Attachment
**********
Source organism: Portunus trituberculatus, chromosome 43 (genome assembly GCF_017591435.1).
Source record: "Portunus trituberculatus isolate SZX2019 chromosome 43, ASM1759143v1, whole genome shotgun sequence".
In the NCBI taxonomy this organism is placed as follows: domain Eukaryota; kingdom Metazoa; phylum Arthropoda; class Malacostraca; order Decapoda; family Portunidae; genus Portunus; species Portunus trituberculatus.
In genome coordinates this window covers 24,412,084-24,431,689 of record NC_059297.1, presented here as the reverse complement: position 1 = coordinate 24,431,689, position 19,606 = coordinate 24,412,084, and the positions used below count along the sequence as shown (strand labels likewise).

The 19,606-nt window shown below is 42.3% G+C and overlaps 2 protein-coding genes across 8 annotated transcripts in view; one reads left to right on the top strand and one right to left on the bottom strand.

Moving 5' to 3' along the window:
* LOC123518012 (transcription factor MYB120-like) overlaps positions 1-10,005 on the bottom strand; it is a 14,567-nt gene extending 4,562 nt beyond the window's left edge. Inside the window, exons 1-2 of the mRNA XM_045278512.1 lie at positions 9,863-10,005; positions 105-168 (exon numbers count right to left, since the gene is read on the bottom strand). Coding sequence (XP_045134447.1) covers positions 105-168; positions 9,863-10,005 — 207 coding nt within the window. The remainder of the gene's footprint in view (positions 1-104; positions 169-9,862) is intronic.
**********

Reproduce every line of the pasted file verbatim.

Source organism: Portunus trituberculatus, chromosome 43 (genome assembly GCF_017591435.1).
Source record: "Portunus trituberculatus isolate SZX2019 chromosome 43, ASM1759143v1, whole genome shotgun sequence".
In the NCBI taxonomy this organism is placed as follows: domain Eukaryota; kingdom Metazoa; phylum Arthropoda; class Malacostraca; order Decapoda; family Portunidae; genus Portunus; species Portunus trituberculatus.
In genome coordinates this window covers 24,412,084-24,431,689 of record NC_059297.1, presented here as the reverse complement: position 1 = coordinate 24,431,689, position 19,606 = coordinate 24,412,084, and the positions used below count along the sequence as shown (strand labels likewise).

The 19,606-nt window shown below is 42.3% G+C and overlaps 2 protein-coding genes across 8 annotated transcripts in view; one reads left to right on the top strand and one right to left on the bottom strand.

Moving 5' to 3' along the window:
* LOC123518012 (transcription factor MYB120-like) overlaps positions 1-10,005 on the bottom strand; it is a 14,567-nt gene extending 4,562 nt beyond the window's left edge. Inside the window, exons 1-2 of the mRNA XM_045278512.1 lie at positions 9,863-10,005; positions 105-168 (exon numbers count right to left, since the gene is read on the bottom strand). Coding sequence (XP_045134447.1) covers positions 105-168; positions 9,863-10,005 — 207 coding nt within the window. The remainder of the gene's footprint in view (positions 1-104; positions 169-9,862) is intronic.